Traditional Mexican music, accompanied by rhythmic hand clapping, made San Quentin’s Catholic chapel a place of festive eulogy in tribute to Arnulfo Timoteo Garcia. Two large flat-screen televisions showed the once editor-in-chief of San Quentin News relaxing on the prison’s Lower Yard during the 2017 Day of Peace celebration.
Those in attendance – inmates, volunteers, advisers and prison staff – flooded in wearing wristbands handed out by Arnulfo’s long-time friend and self-help mentor Jacques Verduin. The black bands with yellow lettering read, “I am Arnulfo Garcia.”
“Arnulfo was not my friend,” host and colleague Jorge Heredia said. “He is my friend. There is no past tense. He’s always here.”
The standing-room only audience of more than 300 people chanted, “I am Arnulfo Garcia, I am Arnulfo Garcia, I am Arnulfo Garcia.”
“…audience of more than 300 people chanted “I am Arnulfo Garcia, I am Arnulfo Garcia, I am Arnulfo Garcia.”
Arnulfo died in a car crash on Sept. 23.
As his friends and colleagues took to the stage to pay tribute to Arnulfo, the televisions showed images of him with the many people he touched.
The stories about the larger-than-life reformer were mixed with humor and a celebration of his ability to unite everyone, even now in his death, and his deep understanding of rehabilitation.
San Quentin News adviser and UC Berkeley Professor William J. Drummond referenced Arnulfo’s personality through a salient passage from The Tour, a chapter in Arnulfo’s memoir, which told the story of his transfer from Pleasant Valley State Prison to San Quentin in 2008. The Tour smartly addresses prison politics, fair treatment and transformation.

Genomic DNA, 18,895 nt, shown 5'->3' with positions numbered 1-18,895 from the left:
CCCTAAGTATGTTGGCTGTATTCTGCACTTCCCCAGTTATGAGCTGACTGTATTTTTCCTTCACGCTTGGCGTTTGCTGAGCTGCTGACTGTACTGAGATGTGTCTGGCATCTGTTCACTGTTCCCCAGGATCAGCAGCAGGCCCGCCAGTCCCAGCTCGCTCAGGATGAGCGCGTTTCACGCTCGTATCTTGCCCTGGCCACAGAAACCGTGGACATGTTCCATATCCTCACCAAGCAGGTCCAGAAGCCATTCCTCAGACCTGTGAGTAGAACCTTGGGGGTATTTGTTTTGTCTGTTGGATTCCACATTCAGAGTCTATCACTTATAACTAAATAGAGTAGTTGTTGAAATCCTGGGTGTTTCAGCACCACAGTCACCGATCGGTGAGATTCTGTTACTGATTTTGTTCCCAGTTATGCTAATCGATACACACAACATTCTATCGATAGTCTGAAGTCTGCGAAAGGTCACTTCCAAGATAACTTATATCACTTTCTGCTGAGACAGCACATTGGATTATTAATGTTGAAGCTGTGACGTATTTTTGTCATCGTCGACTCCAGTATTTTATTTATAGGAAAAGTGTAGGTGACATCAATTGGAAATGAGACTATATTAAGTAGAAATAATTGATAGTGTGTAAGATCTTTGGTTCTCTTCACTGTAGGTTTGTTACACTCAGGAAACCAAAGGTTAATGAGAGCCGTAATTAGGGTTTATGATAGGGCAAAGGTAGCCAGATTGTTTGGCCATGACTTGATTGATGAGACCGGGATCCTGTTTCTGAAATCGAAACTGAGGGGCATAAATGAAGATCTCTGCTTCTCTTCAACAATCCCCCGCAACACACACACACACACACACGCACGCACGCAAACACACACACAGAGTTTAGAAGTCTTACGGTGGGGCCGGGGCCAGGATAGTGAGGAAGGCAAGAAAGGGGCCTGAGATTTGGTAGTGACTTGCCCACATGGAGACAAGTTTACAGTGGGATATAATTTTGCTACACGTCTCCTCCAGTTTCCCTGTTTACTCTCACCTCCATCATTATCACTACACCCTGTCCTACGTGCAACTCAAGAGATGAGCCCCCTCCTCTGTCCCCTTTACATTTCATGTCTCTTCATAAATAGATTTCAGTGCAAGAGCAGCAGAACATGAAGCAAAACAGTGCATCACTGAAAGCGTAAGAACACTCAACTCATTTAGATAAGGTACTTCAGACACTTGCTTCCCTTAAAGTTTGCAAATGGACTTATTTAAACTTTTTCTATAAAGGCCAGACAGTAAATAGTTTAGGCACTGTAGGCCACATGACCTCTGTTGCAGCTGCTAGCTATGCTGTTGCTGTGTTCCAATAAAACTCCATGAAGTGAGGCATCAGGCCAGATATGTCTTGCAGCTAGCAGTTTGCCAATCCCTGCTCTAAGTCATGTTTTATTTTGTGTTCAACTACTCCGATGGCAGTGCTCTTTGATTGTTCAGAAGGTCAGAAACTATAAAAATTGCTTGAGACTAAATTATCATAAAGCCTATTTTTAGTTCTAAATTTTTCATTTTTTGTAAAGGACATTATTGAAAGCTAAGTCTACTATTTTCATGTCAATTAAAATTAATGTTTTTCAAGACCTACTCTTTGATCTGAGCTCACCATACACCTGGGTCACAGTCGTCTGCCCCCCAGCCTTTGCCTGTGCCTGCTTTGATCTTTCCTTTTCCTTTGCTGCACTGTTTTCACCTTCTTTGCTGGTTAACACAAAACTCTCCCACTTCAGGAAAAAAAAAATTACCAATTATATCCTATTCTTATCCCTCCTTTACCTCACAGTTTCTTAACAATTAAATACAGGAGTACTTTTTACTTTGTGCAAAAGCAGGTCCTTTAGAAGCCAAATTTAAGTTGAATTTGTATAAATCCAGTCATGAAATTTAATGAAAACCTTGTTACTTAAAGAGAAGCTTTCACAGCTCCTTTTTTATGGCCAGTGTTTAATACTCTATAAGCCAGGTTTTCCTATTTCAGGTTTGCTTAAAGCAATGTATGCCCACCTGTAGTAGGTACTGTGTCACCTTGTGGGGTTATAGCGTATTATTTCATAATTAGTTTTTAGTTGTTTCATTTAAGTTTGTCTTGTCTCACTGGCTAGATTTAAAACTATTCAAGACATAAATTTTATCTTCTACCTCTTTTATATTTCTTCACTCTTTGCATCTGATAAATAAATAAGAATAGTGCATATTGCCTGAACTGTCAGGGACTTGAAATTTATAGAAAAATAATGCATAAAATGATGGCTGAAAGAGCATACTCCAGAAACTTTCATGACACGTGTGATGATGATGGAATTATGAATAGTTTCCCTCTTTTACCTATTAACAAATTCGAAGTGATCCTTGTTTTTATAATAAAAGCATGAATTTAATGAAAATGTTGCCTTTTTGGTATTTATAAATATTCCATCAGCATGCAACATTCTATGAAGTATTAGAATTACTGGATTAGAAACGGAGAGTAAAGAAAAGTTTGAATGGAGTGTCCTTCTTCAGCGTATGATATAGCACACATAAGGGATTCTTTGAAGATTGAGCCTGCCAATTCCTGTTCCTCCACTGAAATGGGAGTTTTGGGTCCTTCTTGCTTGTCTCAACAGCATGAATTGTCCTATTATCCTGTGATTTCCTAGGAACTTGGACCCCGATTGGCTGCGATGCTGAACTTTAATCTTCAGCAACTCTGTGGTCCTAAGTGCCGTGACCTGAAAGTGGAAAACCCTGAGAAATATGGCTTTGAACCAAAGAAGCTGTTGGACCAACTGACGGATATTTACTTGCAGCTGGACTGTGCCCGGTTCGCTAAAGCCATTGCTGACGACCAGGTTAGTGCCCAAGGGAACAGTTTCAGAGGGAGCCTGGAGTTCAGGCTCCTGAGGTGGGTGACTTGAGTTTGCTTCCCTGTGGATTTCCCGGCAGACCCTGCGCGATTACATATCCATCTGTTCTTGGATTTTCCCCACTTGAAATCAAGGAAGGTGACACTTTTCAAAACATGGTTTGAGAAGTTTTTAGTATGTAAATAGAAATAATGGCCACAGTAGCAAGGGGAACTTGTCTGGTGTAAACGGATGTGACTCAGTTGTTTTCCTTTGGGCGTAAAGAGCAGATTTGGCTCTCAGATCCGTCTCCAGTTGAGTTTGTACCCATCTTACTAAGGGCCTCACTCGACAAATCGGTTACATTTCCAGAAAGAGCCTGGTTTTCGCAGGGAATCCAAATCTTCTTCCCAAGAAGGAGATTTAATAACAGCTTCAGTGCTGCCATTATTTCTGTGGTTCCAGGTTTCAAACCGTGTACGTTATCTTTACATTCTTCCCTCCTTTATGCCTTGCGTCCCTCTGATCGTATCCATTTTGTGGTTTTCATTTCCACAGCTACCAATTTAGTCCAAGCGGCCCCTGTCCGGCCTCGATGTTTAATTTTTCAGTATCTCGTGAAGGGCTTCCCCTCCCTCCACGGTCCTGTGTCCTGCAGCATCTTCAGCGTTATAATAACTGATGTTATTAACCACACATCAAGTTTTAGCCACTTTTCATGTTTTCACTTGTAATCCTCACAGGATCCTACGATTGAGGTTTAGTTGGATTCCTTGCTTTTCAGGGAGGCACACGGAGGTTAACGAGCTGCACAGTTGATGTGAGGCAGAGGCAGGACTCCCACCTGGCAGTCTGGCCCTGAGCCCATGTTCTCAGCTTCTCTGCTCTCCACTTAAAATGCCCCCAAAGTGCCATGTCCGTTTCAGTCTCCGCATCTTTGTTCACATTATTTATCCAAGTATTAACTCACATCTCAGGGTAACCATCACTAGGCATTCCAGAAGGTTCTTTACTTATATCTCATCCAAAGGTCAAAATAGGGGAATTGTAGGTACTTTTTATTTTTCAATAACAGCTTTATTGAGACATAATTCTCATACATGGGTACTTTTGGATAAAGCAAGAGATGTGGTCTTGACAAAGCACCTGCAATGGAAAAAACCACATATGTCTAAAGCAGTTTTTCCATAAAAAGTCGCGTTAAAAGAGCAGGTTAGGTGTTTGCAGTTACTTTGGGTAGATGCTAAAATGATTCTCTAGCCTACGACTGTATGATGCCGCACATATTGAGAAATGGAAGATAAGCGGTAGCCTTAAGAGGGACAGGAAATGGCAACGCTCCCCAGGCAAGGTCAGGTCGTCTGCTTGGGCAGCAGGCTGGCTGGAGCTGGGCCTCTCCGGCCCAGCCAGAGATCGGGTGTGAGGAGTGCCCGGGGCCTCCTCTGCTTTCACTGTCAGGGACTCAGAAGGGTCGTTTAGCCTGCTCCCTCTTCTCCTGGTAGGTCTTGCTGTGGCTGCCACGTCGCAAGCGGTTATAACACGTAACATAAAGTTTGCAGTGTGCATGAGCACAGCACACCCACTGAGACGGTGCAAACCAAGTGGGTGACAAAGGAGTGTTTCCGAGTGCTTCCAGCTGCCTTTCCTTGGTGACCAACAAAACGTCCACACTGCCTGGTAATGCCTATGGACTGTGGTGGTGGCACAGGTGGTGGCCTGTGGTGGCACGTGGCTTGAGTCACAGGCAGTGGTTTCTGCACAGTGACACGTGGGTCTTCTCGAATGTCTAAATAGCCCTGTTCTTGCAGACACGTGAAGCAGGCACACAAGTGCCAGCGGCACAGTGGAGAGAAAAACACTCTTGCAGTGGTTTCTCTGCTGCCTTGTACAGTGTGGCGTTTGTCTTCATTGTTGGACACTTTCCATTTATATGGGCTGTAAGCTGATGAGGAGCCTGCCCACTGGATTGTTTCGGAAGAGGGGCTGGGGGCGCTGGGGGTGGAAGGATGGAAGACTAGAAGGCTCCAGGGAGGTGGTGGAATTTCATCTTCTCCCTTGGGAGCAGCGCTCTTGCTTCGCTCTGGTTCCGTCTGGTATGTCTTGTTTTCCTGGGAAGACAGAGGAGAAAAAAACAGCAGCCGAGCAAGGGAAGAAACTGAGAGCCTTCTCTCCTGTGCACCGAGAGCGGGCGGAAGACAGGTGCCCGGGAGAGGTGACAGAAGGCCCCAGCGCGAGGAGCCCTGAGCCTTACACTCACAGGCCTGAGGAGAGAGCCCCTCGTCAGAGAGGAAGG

In the chapter, Arnulfo wrote of how the bus made an overnight stop. Correctional officers questioned Arnulfo about a gang affiliation before deciding where to bunk him for the night.
“Are you Sureño or Norteño?”
Arnulfo replied, “I am Christian.”
Upon hearing those words, the chapel erupted in applause. “Amen” echoed throughout.
Arnulfo impacted everyone he met. San Quentin News adviser Steve McNamara read the words of Marisa Rodriguez, pro-secutor and director of community relations for San Francisco District Attorney George Gascon. She is also McNamara’s daughter. Here is an important part:
“Arnulfo has been able to impact the lives and thoughts of a great many people working in the criminal justice system. He has directly shifted the mindset of prosecutors for many jurisdictions throughout the country, who after meeting Arnulfo want to bring members from their office into the prison. He has worked with judges, politicians, and lawyers to shed light on improving the way we approach and look at mass incarceration, rehabilitation, juvenile justice and reentry.”
Lt. Sam Robinson said Arnulfo demonstrated authentic rehabilitation. He compared Arnulfo’s ability to transform himself and be rewarded with freedom with “hitting the lottery.”
Robinson, an experienced correctional officer, knows the sentiment of inmates — dying in prison is an agonizing reality for many incarcerated men and women. Robinson said, Arnulfo, at least for a short while, had the chance to be with his family and died free.
Lt. Robinson is the prison’s public information officer and supervisor of San Quentin News.
Angelo Falcone summed up how Arnulfo built a dedicated team of journalists intent on serving their readers.
“When I doubted myself or was thinking of quitting, Arnulfo would say, ‘We need you, brother!’ and I’d keep going.”
Arnulfo was born July 27, 1952. He was 65 when he died September 23, 2017.
PPI’s “Correctional Control: Incarceration and Supervision by State” issued on June 1, is the first report to aggregate data on all types of correctional control nationwide. https://www.prisonpolicy.org/reports/50statepie.html